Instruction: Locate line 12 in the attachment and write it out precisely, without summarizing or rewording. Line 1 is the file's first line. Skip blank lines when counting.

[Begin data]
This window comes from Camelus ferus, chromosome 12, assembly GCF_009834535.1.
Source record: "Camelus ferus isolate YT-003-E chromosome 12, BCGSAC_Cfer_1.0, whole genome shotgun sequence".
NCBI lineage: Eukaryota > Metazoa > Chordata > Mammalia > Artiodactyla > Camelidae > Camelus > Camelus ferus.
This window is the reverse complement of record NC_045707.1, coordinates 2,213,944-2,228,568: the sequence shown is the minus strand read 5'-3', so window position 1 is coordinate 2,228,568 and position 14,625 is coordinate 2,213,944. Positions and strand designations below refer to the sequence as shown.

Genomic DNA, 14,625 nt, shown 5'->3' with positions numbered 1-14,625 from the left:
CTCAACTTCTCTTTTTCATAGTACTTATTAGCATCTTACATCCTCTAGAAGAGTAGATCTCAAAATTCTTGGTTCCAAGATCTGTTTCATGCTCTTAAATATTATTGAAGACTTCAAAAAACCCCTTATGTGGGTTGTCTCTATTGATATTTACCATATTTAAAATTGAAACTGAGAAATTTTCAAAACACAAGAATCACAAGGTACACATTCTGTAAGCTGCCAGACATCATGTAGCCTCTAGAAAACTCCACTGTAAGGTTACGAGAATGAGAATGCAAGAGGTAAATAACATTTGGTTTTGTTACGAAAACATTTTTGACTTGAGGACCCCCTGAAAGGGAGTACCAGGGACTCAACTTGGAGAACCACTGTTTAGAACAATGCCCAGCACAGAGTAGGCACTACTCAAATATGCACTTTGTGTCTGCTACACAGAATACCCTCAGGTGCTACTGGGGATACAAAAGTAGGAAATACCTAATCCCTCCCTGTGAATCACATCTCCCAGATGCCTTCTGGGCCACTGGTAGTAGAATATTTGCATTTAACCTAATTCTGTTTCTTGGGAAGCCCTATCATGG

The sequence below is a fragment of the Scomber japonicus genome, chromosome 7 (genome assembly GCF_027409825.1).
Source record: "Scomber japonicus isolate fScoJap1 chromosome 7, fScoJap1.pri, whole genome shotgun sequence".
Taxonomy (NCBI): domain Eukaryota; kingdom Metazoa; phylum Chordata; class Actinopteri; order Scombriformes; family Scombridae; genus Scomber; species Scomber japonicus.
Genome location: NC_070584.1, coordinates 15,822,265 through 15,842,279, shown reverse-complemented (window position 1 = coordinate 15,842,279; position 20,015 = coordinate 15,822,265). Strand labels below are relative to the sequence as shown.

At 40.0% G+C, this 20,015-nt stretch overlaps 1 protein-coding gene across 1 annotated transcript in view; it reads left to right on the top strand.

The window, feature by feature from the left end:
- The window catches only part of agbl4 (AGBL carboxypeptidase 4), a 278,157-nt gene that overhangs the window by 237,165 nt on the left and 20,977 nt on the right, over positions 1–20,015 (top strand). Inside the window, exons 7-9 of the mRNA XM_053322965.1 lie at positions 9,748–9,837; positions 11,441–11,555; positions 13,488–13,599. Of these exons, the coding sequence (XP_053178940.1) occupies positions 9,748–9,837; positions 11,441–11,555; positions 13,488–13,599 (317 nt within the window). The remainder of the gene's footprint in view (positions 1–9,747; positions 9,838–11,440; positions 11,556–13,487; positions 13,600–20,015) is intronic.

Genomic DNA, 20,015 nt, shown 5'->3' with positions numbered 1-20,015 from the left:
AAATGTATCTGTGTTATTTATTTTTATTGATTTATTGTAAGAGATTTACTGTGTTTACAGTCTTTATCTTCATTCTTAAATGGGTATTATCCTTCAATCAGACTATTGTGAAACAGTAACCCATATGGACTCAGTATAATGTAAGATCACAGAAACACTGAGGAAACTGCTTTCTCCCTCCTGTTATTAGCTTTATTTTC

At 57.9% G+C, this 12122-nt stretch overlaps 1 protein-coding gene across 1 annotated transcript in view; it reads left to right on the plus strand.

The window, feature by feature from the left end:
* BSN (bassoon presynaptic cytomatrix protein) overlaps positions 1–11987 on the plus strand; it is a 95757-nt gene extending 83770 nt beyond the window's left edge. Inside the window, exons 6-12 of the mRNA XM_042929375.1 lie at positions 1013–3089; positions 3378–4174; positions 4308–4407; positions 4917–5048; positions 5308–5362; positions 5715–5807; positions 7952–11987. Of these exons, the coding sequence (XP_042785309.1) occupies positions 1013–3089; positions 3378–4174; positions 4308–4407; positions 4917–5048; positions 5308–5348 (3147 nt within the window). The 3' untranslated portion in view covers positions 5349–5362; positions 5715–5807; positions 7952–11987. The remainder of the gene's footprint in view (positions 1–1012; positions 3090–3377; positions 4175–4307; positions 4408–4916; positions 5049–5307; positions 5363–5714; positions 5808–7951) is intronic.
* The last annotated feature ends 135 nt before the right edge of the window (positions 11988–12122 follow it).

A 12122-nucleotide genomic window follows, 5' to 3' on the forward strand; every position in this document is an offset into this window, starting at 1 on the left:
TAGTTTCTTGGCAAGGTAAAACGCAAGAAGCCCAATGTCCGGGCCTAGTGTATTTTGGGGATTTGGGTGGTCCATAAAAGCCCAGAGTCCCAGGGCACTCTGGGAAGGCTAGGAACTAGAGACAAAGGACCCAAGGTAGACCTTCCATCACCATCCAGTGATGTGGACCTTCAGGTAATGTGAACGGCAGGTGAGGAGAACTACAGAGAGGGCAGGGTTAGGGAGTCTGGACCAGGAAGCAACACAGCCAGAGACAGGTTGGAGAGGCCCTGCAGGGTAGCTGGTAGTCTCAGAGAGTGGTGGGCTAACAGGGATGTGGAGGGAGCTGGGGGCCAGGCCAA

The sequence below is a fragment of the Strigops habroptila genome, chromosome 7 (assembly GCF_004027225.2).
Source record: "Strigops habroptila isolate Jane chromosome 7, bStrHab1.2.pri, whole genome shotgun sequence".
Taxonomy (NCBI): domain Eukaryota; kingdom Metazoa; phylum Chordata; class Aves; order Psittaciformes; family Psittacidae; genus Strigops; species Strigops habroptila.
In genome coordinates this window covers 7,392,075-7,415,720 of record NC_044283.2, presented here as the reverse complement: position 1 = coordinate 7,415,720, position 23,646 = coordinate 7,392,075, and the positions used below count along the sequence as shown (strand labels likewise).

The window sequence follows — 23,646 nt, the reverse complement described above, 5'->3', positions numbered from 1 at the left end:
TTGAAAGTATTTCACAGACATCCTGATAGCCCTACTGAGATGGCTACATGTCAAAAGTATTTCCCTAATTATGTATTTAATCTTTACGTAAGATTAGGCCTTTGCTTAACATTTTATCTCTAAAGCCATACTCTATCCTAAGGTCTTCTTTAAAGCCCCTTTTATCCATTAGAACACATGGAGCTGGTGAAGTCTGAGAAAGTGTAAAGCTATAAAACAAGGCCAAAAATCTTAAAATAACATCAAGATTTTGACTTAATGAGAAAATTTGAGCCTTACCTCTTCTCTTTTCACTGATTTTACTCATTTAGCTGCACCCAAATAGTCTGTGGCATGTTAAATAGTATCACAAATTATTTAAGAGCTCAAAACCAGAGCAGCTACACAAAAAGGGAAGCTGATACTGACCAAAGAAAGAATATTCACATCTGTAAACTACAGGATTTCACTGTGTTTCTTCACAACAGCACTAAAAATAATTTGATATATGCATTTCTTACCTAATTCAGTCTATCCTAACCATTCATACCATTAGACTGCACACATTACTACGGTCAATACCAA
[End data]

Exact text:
The window, feature by feature from the left end: